The Late-Night Hours of Darkness With Bipolar Disorder

The day is winding down. I’m thankful to have made it through my required work hours and successfully come through the dinner hour. But as the evening drags on, the bipolar disorder I live with starts to let a mountain of worries take hold in my mind.

One of the first things I stress about is finding the energy to continue building a relationship with my spouse. I do my best to have meaningful conversations with my husband at the end of the day, but often I’m so worn out that the words don’t come.  I want so badly to connect with him, to show interest in his day and to share with him the triumphs and struggles of my own. But many times I just sit in front of the television, unable to focus on his needs or let him into my world. I often wonder what he’s thinking and if he’s angry that my mind and body are absent from the life we are living in that moment. But so often the anxiety about tomorrow begins to creep in, and it starts to consume my every thought and ounce of energy. Over and over I ask myself how I’m going to get through the next day.

Am I prepared for work? Will my clients be kind and ready to work hard, or am I going to have to find the strength to handle that difficult woman yet again? Is my day going to be so busy that I’m going to be overwhelmed and feel out of control, or is it going to be so slow that I’m upsettingly bored? Are my body’s aches and pains going to allow me to teach all of the exercise classes I’ve committed to?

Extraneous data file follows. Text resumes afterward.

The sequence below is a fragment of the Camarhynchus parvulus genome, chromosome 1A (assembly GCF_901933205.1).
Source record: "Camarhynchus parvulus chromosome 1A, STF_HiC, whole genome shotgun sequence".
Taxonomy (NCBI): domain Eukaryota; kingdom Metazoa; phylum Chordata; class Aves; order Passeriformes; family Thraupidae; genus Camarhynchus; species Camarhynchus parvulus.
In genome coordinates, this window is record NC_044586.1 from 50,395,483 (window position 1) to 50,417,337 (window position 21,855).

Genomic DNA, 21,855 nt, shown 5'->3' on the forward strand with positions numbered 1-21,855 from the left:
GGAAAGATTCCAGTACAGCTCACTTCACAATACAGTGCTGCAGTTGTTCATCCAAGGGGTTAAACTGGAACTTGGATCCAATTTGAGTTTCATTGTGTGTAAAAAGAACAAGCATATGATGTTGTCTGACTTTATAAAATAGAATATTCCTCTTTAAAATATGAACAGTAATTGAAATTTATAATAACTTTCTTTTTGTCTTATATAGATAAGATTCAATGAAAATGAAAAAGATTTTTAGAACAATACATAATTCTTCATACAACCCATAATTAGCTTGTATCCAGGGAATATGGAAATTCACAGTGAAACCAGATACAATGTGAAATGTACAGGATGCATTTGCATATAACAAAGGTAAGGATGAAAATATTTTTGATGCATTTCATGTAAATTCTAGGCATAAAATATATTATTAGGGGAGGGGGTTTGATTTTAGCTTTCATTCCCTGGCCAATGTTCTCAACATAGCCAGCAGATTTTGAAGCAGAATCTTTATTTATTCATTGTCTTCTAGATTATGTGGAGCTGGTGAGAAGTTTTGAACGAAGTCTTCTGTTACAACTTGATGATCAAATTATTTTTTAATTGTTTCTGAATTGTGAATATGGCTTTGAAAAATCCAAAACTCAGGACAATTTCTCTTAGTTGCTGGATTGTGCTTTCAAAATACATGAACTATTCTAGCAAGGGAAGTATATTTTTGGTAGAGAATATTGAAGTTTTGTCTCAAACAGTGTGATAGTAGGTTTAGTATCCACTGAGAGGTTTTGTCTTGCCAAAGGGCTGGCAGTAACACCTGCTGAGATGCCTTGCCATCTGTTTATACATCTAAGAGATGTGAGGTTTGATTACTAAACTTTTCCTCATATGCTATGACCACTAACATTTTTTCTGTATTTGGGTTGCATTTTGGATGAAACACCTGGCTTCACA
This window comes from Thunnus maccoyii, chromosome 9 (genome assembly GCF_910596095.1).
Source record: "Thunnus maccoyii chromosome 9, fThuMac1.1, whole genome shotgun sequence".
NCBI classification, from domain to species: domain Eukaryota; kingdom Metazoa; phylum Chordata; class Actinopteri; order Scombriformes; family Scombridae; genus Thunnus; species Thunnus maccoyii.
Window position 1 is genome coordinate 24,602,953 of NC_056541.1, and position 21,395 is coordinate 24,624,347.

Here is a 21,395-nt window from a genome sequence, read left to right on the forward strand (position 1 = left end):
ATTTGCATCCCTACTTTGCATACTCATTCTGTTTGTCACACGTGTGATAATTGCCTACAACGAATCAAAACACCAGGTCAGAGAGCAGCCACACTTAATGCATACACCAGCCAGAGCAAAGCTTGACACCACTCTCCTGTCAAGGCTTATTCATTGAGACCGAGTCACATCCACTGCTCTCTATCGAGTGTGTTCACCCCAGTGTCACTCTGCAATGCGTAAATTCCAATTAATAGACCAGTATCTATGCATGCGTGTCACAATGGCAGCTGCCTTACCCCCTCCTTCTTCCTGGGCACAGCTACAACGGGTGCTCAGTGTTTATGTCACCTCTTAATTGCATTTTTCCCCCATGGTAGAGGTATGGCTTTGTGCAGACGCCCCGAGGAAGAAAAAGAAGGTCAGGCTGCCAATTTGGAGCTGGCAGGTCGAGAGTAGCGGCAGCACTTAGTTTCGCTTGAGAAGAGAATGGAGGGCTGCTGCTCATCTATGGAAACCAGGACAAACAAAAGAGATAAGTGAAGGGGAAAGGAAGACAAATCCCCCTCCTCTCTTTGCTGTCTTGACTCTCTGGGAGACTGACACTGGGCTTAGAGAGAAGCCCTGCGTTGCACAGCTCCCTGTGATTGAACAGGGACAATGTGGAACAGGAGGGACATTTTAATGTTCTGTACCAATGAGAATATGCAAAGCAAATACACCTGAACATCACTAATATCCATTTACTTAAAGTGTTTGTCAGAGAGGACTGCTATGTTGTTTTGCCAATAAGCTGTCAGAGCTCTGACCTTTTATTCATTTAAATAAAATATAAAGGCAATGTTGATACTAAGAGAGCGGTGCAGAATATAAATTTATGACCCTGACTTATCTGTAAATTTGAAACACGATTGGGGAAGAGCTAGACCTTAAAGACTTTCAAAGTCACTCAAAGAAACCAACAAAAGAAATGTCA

These are the questions that plague my mind. As the sun begins to set and the sky darkens, my anxiety shifts from the worries of what tomorrow might bring to a fear of what the night will hold. It is impossible for me to escape the memory of the evening I unknowingly triggered my first manic episode. I was having so much fun eating cookie dough and talking about boys that I never stopped to consider I was actually inviting the bipolar to make an ugly appearance. Sleep has proven to be absolutely crucial for the management of my illness, and every night I worry if I will be able to get off the wheel that goes around and around and allow my body to rest.  The anxieties that pile up over the evening hours strike me with fear and have made it so I cannot fall asleep without a sleep aid. I have tried so many different medications; it seems that each works for a while, but eventually the effects wear off. A recent medication brought nightmares filled with horror and I woke up in terror time and time again.

Many nights I lay in bed and my brain fills with thoughts I cannot escape. I lie awake for hours, knowing my worries of falling asleep are keeping me awake, but I’m powerless to stop them from invading. How do I end this never ending cycle?  I’ve come so far on this journey, and I’m grateful for the progress I have made. But I can’t seem to shake the anxiety of the night. This burden weighs heavy on my heart during the hours of darkness, and I wonder if the sense of foreboding will ever subside. Sometimes it seems that I’m so frozen with fear that I can’t find the energy to seek comfort in my husband and to ask the Lord for peace. I pray that someday soon I have the strength to stop giving anxiety such a foothold, and find the peace I so desperately need.

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